Zuckerberg and Internet.org want access to the "white space" wireless spectrum, which is owned and auctioned by governments. Because of its inherent scarcity and heavy demand from the telecommunications industry, it is hugely expensive. In particular, there is a drive to reallocate some of the existing spectrum adjacent to television signals for wireless data use.

Zuckerberg stops just short of saying that he wants this spectrum for free, or close to it. Instead, he diplomatically discusses ways the spectrum could be used more efficiently and how governments and businesses can work together to make this happen.

Another problem is that while credit infrastructure is common and interoperable in the parts of the world saturated with the Internet, it is much less so elsewhere. In most of the world, data and voice plans are prepaid, in part because credit cards and continuous billing aren't common.

Here Zuckerberg proposes that Facebook can fill the gap, providing a continuous account and identity to customers of wireless companies by linking their two accounts. Facebook doesn't necessarily act as the bank in the sense of loaning or guaranteeing money or managing the transaction, but it would enable a different kind of long-term relationship between provider and customer that might encourage contract and other forms of postpaid payments.

It would also effectively make Facebook the payment and identity passport for those users, bypassing other companies that might wish to provide the same service and securing Facebook's central role in the net-connected lives of billions of people.

Cisco projects that mobile e-commerce will be the fastest-growing Internet service for consumers, going from 560 million users in 2012 to 2.6 billion in 2017. Facebook certainly wants to be part of that growth.

The Skepticism of Bill Gates

This entire enterprise could be criticized as either a publicity stunt long on PR-friendly promises and short on long-term commitments, or as a shameless land grab by Facebook and other powerful technology companies using a philanthropic veneer to gain a foothold in parts of the world they haven't been able to penetrate. One could also say that it ignores much more serious global problems and has a too-rosy view of the Internet's benefits.

In a recent interview, Microsoft chairman and foundation philanthropist Bill Gates criticized Google's efforts to bring Internet connectivity to the underdeveloped world on all of these fronts. Referencing Google's project to float broadband transmitters on balloons, Gates said, "When you're dying of malaria, I suppose you'll look up and see that balloon, and I'm not sure how it'll help you."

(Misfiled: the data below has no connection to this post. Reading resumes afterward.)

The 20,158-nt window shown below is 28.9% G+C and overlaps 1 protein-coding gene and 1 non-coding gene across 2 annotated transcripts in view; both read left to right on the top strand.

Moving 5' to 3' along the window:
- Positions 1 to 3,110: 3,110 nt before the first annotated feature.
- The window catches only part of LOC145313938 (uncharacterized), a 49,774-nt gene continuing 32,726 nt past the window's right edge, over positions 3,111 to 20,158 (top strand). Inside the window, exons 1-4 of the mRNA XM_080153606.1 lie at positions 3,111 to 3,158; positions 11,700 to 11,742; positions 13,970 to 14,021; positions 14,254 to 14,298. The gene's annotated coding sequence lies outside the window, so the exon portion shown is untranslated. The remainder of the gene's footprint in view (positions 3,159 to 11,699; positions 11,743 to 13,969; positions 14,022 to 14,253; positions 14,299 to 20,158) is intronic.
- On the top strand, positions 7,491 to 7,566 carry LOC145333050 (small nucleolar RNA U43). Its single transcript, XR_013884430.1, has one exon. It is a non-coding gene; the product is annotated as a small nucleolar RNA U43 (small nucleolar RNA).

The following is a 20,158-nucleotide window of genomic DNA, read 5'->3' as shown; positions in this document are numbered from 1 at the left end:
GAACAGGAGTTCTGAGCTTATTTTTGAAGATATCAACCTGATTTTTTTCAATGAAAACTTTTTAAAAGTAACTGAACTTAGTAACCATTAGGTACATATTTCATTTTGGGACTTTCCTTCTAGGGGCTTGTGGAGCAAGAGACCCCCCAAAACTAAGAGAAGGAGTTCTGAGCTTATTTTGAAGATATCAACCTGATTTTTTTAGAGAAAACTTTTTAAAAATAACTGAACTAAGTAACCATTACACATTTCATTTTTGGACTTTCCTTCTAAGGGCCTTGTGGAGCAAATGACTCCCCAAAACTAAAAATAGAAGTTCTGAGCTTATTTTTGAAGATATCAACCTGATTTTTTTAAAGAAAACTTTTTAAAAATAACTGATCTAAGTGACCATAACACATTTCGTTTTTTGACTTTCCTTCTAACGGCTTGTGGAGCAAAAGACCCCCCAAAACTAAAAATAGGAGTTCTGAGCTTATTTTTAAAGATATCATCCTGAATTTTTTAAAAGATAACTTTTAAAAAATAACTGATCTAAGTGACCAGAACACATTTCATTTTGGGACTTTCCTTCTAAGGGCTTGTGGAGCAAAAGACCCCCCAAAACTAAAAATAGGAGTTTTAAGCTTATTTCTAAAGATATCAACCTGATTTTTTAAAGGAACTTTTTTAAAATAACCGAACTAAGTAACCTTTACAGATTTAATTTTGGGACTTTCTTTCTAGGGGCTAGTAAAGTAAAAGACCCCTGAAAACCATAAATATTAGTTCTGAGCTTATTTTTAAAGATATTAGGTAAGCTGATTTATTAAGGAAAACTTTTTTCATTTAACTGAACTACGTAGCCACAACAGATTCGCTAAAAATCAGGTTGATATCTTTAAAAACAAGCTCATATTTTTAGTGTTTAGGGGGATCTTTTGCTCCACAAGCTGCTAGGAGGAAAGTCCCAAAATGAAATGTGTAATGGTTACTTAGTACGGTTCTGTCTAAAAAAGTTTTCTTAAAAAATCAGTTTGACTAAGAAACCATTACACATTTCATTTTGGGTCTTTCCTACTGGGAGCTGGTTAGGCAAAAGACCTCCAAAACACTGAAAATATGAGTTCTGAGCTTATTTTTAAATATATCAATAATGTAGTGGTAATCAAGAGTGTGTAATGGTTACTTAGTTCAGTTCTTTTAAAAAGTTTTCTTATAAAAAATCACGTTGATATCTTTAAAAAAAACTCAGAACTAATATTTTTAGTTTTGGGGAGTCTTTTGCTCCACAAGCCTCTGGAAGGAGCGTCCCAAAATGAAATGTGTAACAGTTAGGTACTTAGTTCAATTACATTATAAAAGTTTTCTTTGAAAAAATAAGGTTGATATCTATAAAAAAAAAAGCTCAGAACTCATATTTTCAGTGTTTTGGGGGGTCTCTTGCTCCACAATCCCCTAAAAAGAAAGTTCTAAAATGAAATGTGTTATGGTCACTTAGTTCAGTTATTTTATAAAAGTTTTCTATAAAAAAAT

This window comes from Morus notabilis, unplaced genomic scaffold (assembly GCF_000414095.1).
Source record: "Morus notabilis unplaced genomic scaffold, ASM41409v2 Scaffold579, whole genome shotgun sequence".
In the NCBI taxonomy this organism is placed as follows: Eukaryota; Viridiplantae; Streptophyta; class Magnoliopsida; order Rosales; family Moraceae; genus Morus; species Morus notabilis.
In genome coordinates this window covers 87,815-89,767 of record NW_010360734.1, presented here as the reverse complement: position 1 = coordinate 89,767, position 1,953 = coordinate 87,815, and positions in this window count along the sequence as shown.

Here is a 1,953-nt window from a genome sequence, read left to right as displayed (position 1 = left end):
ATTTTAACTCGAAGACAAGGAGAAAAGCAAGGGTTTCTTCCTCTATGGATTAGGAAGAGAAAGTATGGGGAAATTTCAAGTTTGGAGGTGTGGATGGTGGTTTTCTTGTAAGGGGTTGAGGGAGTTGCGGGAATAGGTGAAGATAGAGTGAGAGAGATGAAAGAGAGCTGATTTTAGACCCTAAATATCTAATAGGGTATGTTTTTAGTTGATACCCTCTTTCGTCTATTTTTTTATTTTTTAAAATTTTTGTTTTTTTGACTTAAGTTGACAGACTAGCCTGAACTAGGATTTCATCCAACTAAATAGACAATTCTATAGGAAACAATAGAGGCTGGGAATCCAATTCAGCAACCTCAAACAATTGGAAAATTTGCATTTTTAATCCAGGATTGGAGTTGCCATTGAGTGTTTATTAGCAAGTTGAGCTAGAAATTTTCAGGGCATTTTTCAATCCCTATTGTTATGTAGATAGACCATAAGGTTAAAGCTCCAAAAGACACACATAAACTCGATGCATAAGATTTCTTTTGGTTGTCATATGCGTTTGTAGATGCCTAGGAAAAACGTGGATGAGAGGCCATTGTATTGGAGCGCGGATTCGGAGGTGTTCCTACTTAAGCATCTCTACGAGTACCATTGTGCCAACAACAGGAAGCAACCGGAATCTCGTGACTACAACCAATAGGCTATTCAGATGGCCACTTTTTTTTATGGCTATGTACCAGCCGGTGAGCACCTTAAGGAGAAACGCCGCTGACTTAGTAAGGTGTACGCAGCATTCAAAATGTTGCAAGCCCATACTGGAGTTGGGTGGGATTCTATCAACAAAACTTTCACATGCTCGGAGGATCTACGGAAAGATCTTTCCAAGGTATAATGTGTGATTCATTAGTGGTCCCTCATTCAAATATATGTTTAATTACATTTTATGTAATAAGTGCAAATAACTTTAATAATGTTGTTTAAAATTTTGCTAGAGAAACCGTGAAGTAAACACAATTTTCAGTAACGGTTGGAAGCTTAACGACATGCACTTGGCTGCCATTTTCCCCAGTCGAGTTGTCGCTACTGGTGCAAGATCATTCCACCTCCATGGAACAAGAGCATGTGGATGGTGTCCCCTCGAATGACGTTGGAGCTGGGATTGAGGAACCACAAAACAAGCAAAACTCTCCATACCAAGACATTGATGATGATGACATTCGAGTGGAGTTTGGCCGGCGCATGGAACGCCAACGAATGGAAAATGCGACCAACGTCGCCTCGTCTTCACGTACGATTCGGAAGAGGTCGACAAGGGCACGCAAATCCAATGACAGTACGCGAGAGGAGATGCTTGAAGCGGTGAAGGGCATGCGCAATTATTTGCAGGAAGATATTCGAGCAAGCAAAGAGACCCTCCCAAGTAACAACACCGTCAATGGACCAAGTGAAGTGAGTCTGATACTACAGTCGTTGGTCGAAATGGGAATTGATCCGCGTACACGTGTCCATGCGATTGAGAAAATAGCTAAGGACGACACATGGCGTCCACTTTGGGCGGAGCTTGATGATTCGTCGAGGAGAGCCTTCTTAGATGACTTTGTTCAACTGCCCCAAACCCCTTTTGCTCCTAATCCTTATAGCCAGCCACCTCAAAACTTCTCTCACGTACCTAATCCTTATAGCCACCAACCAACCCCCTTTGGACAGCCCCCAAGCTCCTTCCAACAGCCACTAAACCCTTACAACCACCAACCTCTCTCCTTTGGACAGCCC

Gates also implied that Google's efforts lacked commitment, not just effectiveness. "Google started out saying they were going to do a broad set of things," he said. "They hired Larry Brilliant [to lead a philanthropic wing called Google.org], and they got fantastic publicity. And then they shut it all down. Now they're just doing their core thing. Fine. But the actors who just do their core thing are not going to uplift the poor."

Perhaps anticipating such criticism, Internet.org writes on its website, "No one should have to choose between access to the Internet and food or medicine."

Thinking in Billions

One could say that Zuckerberg's proposal with Internet.org is simply practical. It's framed from top to bottom in terms of benefits not just to users but also to the industry, not as philanthropy but as business. The fact that there would be concrete long-term benefits for Facebook and the other partners in the group is a sign that they're serious about seeing it through.

Finally, once you step outside the impossible and absurd cases—the hot-air balloon overlooking a village devastated by malaria, or the lengths one would have to go to offer a wireless connection to every single one of the more than seven billion people on Earth—and think instead about the already growing digital populations of the global south, the emerging middle classes in places like Brazil, Indonesia, and Nigeria, the project comes into a much clearer focus.

Thinking in billions is a perfect way to reach millions. Suppose that Internet.org and related efforts could make wireless connectivity much cheaper for hundreds of millions of the 2.3 billion who already have some limited access, sending their usage skyrocketing.

Then suppose it gives cheap or free Internet access for the first time to hundreds of millions more who already have rich access to mobile telephone networks but no easy way to pay for data. That would transform the Internet. And it very well could transform the world.